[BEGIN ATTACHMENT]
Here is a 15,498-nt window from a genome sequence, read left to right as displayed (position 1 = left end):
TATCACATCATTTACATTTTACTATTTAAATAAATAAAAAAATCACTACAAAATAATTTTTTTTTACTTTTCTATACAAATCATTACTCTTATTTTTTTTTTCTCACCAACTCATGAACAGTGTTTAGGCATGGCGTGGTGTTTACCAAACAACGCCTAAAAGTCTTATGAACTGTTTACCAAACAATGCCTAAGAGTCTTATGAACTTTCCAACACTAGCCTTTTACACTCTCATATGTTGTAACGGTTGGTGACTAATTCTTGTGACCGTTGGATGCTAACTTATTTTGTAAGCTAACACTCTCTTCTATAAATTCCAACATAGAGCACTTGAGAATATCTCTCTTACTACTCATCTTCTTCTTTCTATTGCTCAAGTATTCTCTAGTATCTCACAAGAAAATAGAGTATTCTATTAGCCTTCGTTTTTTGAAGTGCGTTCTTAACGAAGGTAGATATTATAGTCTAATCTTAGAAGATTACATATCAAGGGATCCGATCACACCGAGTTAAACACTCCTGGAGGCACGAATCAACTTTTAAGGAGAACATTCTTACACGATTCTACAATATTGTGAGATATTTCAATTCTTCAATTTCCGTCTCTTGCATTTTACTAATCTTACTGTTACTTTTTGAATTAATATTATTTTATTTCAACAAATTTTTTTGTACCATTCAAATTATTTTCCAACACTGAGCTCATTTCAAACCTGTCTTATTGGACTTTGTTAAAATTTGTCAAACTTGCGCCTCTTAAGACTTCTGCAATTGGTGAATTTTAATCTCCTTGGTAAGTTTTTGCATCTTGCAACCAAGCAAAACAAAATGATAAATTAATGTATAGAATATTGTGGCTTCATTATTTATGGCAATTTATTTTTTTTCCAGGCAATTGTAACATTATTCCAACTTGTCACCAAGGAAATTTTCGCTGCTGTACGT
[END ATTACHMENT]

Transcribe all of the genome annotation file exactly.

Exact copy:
Here is a 15,498-nt window from a genome sequence, read left to right as displayed (position 1 = left end):
TATCACATCATTTACATTTTACTATTTAAATAAATAAAAAAATCACTACAAAATAATTTTTTTTTACTTTTCTATACAAATCATTACTCTTATTTTTTTTTTCTCACCAACTCATGAACAGTGTTTAGGCATGGCGTGGTGTTTACCAAACAACGCCTAAAAGTCTTATGAACTGTTTACCAAACAATGCCTAAGAGTCTTATGAACTTTCCAACACTAGCCTTTTACACTCTCATATGTTGTAACGGTTGGTGACTAATTCTTGTGACCGTTGGATGCTAACTTATTTTGTAAGCTAACACTCTCTTCTATAAATTCCAACATAGAGCACTTGAGAATATCTCTCTTACTACTCATCTTCTTCTTTCTATTGCTCAAGTATTCTCTAGTATCTCACAAGAAAATAGAGTATTCTATTAGCCTTCGTTTTTTGAAGTGCGTTCTTAACGAAGGTAGATATTATAGTCTAATCTTAGAAGATTACATATCAAGGGATCCGATCACACCGAGTTAAACACTCCTGGAGGCACGAATCAACTTTTAAGGAGAACATTCTTACACGATTCTACAATATTGTGAGATATTTCAATTCTTCAATTTCCGTCTCTTGCATTTTACTAATCTTACTGTTACTTTTTGAATTAATATTATTTTATTTCAACAAATTTTTTTGTACCATTCAAATTATTTTCCAACACTGAGCTCATTTCAAACCTGTCTTATTGGACTTTGTTAAAATTTGTCAAACTTGCGCCTCTTAAGACTTCTGCAATTGGTGAATTTTAATCTCCTTGGTAAGTTTTTGCATCTTGCAACCAAGCAAAACAAAATGATAAATTAATGTATAGAATATTGTGGCTTCATTATTTATGGCAATTTATTTTTTTTCCAGGCAATTGTAACATTATTCCAACTTGTCACCAAGGAAATTTTCGCTGCTGTACGT